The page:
R. v. Beaudry,  M.J. No. 79 – although this case has no binding effect, the principles discussed in it are of interest. Beaudry was a passenger in a cargo van which was pulled over as part of the annual Christmas check stop program. An officer of some 13 years attended to the vehicle and the driver rolled down his window, at which time the officer noted what he described as a “striking” and “instantaneous” smell of “raw” or un-smoked marihuana. Two occupants were in the front portion of the van, which was separated by a partition from the rear portion of the vehicle.
The officer testified that given the strength of the smell, he believed there to be a “rather large quantity of marihuana in that vehicle.” He testified that he was satisfied that “there was nobody in that vehicle that (a) didn’t have it on their person, or (b) wouldn’t have knowledge that that cannabis marihuana was inside that vehicle.” As a result, the officer immediately advised the occupants that they were under arrest for possession of marihuana. While he dealt with the driver, the officer called for assistance and directed another officer of 2 years to arrest Beaudry.
The junior officer asked Beaudry to step out of the vehicle, handcuffed him, and gave him a generalized overview of his rights. Beaudry, who was described as “cooperative and respectful”, was escorted to the rear of the cruiser car where the junior officer conducted a “methodical” search, looking at that time for “weapons and a means of escape”. As a result of the search, the junior officer located a cell phone, approximately $1000 in Canadian currency, and a clear Ziploc baggie in his upper right hand jacket pocket containing approximately 30 grams of marihuana. No weapons were located. Simultaneously to this, the senior officer dealt with the driver. A search of the driver’s jacket, which was located between the front seats of the van, located approximately 9 grams of marihuana in a jacket pocket. The driver was issued a promise to appear at the roadside and was released. Beaudry was transported to the detachment, where he was searched again, eventually being released on a promise to appear.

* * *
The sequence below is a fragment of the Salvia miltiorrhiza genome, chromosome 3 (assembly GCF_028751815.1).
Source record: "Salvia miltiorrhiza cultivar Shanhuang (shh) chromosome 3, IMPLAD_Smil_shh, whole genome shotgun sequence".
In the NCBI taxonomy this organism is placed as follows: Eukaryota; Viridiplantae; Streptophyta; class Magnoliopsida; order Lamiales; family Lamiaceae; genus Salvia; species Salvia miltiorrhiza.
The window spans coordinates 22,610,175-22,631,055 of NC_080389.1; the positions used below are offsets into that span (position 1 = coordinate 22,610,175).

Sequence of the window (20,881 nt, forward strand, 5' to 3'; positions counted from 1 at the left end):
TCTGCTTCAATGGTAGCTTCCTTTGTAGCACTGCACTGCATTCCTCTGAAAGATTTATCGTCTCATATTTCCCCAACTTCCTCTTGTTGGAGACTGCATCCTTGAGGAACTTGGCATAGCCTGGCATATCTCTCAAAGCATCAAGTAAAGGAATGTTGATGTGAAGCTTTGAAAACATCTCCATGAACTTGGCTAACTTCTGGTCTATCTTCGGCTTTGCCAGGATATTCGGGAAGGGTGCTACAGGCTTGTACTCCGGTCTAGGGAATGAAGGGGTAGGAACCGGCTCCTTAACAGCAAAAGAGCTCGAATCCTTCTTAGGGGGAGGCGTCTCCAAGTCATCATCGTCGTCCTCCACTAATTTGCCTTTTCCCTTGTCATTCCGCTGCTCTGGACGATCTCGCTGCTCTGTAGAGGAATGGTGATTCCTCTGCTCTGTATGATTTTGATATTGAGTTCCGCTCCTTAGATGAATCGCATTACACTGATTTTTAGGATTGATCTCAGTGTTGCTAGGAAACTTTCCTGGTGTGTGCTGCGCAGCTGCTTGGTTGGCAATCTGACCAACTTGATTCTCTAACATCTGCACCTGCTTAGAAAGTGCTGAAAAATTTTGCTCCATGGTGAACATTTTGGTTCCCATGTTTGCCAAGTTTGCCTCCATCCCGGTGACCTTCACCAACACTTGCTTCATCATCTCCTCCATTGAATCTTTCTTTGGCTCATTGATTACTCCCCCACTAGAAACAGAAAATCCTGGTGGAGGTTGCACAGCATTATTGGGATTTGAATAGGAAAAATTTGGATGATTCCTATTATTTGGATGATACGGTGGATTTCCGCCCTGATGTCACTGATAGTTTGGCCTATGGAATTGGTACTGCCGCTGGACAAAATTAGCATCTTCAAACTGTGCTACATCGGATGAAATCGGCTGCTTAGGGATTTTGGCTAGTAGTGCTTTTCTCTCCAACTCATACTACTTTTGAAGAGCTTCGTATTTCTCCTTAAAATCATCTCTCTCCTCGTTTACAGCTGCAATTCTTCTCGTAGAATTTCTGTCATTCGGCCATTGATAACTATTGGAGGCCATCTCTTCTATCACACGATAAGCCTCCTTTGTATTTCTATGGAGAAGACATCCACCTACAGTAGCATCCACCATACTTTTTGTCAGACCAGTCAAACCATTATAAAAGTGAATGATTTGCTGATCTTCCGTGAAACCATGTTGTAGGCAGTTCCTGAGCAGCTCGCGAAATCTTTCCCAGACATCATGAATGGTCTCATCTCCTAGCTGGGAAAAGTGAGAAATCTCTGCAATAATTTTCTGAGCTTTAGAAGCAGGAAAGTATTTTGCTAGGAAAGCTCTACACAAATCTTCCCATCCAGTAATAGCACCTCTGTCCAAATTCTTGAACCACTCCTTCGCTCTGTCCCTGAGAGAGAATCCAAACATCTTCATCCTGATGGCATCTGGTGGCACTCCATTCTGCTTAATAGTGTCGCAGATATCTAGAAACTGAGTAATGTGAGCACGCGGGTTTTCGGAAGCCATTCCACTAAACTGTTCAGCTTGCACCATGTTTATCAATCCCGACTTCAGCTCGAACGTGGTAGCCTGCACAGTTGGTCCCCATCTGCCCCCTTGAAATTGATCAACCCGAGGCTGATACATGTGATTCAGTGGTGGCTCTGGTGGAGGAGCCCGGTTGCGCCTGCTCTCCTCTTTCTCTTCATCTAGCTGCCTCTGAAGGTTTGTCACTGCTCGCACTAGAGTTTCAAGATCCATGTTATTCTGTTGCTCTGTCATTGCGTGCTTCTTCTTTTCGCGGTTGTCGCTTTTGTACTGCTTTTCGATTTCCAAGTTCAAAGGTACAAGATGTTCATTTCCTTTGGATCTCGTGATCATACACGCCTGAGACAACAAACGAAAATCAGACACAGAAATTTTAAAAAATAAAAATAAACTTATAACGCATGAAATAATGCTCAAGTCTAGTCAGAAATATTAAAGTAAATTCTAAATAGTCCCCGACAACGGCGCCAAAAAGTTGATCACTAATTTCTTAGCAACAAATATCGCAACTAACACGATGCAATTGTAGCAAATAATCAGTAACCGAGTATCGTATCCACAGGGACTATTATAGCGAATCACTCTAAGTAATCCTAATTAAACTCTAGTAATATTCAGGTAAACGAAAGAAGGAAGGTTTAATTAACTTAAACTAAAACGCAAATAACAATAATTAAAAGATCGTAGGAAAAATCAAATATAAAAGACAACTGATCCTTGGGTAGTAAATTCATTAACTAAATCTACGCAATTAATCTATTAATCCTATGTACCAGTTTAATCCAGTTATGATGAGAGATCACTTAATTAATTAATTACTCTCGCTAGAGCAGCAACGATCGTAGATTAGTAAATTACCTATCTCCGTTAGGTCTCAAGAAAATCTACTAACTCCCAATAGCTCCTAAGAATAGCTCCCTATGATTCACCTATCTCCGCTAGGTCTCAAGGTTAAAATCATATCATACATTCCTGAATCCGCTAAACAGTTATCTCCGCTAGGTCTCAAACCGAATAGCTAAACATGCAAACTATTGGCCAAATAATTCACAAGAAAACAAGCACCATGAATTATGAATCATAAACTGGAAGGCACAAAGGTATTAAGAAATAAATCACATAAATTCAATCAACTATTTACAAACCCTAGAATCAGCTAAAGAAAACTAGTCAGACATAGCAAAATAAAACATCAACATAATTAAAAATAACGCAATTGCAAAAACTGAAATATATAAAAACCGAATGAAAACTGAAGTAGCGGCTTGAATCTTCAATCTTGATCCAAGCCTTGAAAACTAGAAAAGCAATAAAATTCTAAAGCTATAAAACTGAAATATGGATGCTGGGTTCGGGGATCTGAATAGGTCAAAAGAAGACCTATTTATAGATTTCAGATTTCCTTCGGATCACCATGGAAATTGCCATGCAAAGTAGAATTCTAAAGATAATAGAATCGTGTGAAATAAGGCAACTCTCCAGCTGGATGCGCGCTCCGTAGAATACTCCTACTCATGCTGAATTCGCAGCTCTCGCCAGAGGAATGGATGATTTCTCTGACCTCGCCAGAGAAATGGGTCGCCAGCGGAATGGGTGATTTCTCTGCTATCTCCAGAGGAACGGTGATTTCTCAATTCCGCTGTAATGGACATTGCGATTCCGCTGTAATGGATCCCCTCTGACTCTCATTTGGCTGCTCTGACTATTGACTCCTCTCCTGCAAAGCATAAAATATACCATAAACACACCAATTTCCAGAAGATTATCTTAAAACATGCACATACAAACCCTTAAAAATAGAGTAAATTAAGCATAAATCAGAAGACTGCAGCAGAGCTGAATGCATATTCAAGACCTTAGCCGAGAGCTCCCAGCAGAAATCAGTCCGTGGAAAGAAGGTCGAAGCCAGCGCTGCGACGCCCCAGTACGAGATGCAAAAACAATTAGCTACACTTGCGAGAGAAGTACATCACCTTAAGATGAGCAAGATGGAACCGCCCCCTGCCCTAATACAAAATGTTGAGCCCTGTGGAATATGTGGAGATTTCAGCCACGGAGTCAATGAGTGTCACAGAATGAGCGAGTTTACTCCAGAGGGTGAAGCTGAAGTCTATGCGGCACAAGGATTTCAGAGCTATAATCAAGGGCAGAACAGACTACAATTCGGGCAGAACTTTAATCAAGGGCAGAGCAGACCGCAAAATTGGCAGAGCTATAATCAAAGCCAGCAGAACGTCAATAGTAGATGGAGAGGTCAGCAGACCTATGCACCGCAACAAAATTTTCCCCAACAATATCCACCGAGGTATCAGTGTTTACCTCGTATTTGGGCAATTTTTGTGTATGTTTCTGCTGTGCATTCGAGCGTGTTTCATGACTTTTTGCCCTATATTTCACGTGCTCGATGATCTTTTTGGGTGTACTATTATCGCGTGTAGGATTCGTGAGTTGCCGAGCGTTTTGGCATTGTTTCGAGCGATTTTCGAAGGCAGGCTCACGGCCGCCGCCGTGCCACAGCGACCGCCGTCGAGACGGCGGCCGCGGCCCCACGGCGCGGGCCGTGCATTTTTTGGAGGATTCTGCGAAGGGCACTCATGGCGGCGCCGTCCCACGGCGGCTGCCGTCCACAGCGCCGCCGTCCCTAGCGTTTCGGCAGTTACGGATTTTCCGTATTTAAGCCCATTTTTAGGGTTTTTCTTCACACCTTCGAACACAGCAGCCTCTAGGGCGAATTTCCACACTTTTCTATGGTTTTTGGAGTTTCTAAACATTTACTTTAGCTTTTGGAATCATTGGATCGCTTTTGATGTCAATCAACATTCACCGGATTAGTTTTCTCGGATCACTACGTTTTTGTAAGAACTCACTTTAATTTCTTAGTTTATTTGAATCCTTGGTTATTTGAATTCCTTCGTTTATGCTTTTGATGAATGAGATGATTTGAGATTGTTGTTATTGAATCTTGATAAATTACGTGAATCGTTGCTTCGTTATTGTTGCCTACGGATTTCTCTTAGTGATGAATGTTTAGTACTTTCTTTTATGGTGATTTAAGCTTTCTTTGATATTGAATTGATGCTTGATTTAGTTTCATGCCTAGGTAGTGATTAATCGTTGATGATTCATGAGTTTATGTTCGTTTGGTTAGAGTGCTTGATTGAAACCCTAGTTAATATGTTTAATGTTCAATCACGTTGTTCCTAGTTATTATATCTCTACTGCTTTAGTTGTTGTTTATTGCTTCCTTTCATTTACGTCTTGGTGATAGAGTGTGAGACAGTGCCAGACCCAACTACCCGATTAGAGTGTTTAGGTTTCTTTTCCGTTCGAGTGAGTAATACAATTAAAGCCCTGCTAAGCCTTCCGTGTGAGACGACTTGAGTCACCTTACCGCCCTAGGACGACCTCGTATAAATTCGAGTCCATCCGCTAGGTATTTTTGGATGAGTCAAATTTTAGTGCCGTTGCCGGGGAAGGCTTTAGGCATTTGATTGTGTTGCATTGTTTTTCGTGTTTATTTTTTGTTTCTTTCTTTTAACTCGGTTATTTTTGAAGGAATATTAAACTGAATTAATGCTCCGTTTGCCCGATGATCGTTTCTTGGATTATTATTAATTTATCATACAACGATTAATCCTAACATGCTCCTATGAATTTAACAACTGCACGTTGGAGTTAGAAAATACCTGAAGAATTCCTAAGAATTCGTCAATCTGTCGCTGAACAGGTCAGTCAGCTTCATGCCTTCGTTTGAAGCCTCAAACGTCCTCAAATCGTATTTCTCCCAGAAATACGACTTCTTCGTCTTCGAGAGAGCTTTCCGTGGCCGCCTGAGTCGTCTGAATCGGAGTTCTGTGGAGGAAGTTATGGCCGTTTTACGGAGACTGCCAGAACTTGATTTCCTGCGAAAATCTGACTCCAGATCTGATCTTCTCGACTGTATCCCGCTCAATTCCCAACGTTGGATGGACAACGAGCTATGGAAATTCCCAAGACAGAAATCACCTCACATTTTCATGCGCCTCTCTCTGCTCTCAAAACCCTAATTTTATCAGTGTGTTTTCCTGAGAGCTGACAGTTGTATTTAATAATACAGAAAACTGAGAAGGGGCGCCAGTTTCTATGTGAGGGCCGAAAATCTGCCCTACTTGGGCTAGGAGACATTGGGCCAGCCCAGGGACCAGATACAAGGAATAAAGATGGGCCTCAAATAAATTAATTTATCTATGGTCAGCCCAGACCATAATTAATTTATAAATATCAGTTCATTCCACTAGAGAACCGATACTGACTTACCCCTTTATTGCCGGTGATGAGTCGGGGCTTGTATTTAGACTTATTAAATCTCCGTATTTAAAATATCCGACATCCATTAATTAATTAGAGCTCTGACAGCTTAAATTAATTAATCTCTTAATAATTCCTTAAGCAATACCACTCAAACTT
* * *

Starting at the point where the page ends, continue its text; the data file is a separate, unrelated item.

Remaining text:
At trial, both counsel agreed that Beaudry was arrested for a summary conviction offence pursuant to section 4(4)(b) of the Controlled Drugs and Substances Act and as such, Criminal Code section 495(1)(b) applied (in order to arrest under this section, an officer must find a person “committing” an offence). In order for the arrest to be lawful, Crown counsel must establish on a balance of probabilities that the arresting officer subjectively believed that he had reasonable grounds to arrest the accused, and those grounds must be justifiable from an objective viewpoint. Judge Harvie of the Manitoba Provincial Court said there was no issue that the senior officer subjectively believed that he had reasonable grounds to arrest the accused. At issue was whether the totality of the circumstances objectively supported that conclusion, which was based exclusively on what he described as the strong odour he detected within the vehicle. The junior officer, who affected the arrest, relied on the instructions given to him by the senior officer.